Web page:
Shenzhou-12 taikonauts ready to return to Earth ahead of China's Moon Festival after record-long stay in orbit
Published: Sep 16, 2021 09:31 AM

Shenzhou-12's crew (from left) Tang Hongbo, Nie Haisheng and Liu Boming Photo:CMSA

With the Mid-Autumn Festival - one of the most important family reunion occasions for Chinese people - just around the corner, China's space heroes are also coming home.

With a crew of three taikonauts, Shenzhou-12 manned spacecraft successfully separated with China's Tianhe space station core module on Thursday morning, before its planned return to Earth on Friday. Having lived and worked in orbit for 90 days, the crew has set a new record of longest space stay in a single flight for Chinese astronauts. 

Before the separation, the crew completed a range of tasks including transmitting experiment data back to Earth in addition to sorting and transferring of goods which are to remain in orbit, with the help of technicians on the ground, the Global Times learned from the China Manned Space Agency (CMSA) on Thursday.

Before the taikonauts left their space villa, they had to pack all equipment and attach it to the cabin to prevent it from creating damage if left unrestrained. They also transferred all supplies and equipment inside the Tianzhou-2 cargo spaceship into the Tianhe core cabin, as the Tianzhou-2 will soon detach with Tianhe.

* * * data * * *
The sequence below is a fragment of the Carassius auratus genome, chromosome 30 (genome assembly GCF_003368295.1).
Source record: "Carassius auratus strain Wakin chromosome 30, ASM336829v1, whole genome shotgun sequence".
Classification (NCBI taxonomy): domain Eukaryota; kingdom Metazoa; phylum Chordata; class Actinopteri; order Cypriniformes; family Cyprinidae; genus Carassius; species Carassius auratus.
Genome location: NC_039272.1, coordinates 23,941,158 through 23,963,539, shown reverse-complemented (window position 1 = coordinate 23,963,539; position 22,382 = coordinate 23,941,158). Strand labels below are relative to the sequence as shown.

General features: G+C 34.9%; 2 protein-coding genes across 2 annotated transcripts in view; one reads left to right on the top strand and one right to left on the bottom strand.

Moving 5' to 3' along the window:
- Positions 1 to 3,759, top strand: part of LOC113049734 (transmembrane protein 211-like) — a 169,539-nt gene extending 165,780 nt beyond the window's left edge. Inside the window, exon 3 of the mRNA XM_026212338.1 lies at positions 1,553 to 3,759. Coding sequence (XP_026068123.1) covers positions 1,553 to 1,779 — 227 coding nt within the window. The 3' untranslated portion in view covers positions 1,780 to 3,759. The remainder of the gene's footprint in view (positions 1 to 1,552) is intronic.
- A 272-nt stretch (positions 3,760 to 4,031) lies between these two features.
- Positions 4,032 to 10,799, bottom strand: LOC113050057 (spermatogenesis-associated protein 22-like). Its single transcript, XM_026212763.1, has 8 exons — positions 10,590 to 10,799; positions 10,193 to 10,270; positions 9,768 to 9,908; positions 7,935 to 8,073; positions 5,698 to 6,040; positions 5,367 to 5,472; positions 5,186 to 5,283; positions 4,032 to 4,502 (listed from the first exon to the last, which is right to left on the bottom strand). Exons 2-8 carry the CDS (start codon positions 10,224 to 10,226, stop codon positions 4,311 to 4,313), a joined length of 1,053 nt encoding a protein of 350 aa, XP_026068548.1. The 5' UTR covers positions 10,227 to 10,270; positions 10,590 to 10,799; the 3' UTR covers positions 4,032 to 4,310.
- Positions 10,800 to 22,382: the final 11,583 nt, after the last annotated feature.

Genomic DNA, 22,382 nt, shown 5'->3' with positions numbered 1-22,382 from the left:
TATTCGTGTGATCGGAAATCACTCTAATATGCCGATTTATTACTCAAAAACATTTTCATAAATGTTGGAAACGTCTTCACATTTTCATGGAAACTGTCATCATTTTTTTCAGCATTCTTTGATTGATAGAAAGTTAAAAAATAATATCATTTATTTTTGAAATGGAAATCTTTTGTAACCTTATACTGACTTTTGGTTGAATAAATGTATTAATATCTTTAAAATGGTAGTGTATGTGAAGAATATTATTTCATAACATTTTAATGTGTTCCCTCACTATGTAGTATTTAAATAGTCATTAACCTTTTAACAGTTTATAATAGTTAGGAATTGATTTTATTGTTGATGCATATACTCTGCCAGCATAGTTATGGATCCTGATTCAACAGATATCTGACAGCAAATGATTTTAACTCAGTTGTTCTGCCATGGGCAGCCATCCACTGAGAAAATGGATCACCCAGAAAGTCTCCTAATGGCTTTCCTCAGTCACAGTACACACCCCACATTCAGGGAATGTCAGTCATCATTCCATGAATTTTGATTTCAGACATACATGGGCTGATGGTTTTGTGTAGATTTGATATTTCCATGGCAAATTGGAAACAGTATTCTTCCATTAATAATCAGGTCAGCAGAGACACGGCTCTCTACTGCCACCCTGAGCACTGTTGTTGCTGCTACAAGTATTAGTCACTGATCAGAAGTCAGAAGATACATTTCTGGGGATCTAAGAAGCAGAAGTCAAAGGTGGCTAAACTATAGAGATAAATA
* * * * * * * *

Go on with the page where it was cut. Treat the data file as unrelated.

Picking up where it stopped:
Following the separation, Shenzhou-12 crew had another important task to complete - verification of vertical rendezvous and docking technology. Shenzhou-12 is expected to go around the Tianhe core module and make a U-turn to fly to the back and below of Tianhe, before it raises its head and uplifts itself into an upright position vertical to the space station, state broadcaster China Central Television (CCTV) reported on Thursday. 

According to the CMSA, the Shenzhou-12 manned spacecraft managed to pull off the feat as of 1:38 pm on Thursday, laying the ground for follow-up Shenzhou-13 manned flight mission.